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Rabbits and Myxomatosis

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Offline Clive

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« Reply #20 on: November 10, 2008, 23:08 PM »
Hi all,

The search function here at the iberianature forum is quite a good place to start... :)

Lots of information here..
http://www.iberianatureforum.com/index.php?topic=812.0

Tore, are you saying that you have never encountered myxomatosis before? Is it not present in Norway? I thought it was everywhere now...
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Offline nick

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« Reply #21 on: November 11, 2008, 09:26 AM »
Not much there about Rabbit haemorrhagic disease which is what I was referring to...
« Last Edit: November 11, 2008, 09:39 AM by nick »
Nick
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Offline Clive

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« Reply #22 on: November 11, 2008, 11:03 AM »
The link in an earlier post of mine gives a lot of information including history, first reported, taxonomy and symptoms of RHD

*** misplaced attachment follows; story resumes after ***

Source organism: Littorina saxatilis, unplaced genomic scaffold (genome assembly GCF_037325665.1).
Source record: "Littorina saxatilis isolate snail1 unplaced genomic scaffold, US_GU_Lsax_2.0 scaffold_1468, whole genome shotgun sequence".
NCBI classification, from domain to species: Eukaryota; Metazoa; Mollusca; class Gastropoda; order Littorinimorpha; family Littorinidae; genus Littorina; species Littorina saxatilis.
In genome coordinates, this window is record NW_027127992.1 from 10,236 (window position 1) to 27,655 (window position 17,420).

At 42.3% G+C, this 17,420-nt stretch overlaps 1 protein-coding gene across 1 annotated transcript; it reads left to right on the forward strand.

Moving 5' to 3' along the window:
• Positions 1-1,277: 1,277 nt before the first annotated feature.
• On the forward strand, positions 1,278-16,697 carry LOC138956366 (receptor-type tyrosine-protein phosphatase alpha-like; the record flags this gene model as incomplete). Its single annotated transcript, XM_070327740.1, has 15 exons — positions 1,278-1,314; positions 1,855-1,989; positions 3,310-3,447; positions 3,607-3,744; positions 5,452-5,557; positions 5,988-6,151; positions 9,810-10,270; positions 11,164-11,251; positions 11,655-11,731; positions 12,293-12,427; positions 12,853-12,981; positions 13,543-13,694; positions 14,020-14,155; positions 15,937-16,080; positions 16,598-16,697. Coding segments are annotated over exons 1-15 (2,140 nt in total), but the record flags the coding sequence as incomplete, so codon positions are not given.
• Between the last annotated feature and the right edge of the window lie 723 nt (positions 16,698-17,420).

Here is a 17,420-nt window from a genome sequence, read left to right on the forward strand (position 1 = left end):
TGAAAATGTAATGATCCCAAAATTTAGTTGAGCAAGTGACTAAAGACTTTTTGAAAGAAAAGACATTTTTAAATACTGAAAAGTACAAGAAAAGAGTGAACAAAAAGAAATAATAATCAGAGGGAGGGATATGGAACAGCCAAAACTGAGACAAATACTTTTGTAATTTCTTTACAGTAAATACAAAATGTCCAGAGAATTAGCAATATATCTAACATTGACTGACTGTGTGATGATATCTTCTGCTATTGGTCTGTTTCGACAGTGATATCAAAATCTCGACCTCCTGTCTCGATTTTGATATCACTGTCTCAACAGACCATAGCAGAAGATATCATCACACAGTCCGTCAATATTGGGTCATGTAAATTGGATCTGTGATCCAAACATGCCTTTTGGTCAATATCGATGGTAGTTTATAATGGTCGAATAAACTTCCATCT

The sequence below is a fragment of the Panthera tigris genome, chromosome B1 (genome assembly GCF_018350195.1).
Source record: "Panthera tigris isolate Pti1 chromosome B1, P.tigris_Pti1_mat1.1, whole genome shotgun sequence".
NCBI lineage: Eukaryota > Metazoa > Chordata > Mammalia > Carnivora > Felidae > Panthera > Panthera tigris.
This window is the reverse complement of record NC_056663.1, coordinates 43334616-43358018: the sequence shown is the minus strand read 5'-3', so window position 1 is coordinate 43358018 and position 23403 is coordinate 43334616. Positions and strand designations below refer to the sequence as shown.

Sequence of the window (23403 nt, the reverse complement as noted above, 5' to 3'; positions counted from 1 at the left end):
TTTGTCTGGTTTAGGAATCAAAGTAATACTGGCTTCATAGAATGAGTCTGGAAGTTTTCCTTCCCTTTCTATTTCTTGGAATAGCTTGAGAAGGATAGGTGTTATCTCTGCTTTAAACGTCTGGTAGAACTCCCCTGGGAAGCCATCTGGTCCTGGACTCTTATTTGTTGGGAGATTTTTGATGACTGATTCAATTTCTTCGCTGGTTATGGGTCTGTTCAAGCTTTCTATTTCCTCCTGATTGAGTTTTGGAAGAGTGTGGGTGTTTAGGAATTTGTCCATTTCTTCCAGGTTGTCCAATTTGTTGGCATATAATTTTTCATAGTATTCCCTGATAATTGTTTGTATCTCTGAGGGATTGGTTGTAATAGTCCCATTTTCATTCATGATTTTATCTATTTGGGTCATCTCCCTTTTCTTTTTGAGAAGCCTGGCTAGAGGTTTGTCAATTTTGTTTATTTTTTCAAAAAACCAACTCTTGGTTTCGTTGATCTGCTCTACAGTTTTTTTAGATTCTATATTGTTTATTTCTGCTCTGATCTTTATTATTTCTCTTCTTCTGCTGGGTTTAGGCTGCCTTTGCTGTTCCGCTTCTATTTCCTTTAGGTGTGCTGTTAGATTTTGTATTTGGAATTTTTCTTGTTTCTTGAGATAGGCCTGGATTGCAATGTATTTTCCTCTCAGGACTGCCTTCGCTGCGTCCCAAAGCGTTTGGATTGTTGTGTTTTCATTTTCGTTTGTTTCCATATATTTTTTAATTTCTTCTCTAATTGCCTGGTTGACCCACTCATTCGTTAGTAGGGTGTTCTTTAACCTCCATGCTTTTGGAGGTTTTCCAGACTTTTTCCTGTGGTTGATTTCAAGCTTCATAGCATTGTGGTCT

http://www.iberianatureforum.com/index.php?topic=812.msg11249#msg11249

The link is also full of names and email of the head honcho if you are after more info...
Here is the direct link http://www.pubmedcentral.nih.gov/articlerender.fcgi?artid=111445

I believe that after a partial "recovery" from myxomatosis affecting them through spring and summer rabbit populations then get hit by RHD over the winter months leaving them at very low population levels before the myxy spring hits them again. Coupled with the "Normal" mortality rates and natural predation on rabbits this has led to a huge population crashes across most countries certainly in Europe... The thing is that when they then "breed like rabbits" the sequence of population crash starts again...

I would like to see a map of RHD/myxomatosis coverage Europe wide if anyone can find one... I am interested in Tores comment seemingly not seen this disease up in the land of snow....
« Last Edit: November 11, 2008, 11:18 AM by Clive »
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Offline Tore

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« Reply #23 on: November 11, 2008, 20:54 PM »
First things first,
Clive, the wild rabbit (Oryctolagus cuniculus), is virtually not found in Norway.
It exists only on 3 very small islands off the coast, Fedje (introduced 1875), Mølen (introduced 1899 and Edøy (introduced 1902).
We have a lot of hares though, which I have ...ted the length of the country, from North to South.
Your points and Lucy's were enlightening, as 2 of the rabbits that I saw on my run today were clearly blind in one eye and two eyes respectively (something I had never previously noticed, before you mentioned it). They hopped away at less than a meters distance, and were clearly not healthy.
Yet again, I stand enlightened by the Iberian nature forum.
Thanks
Tore
Tore

Offline Clive

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« Reply #24 on: November 11, 2008, 21:16 PM »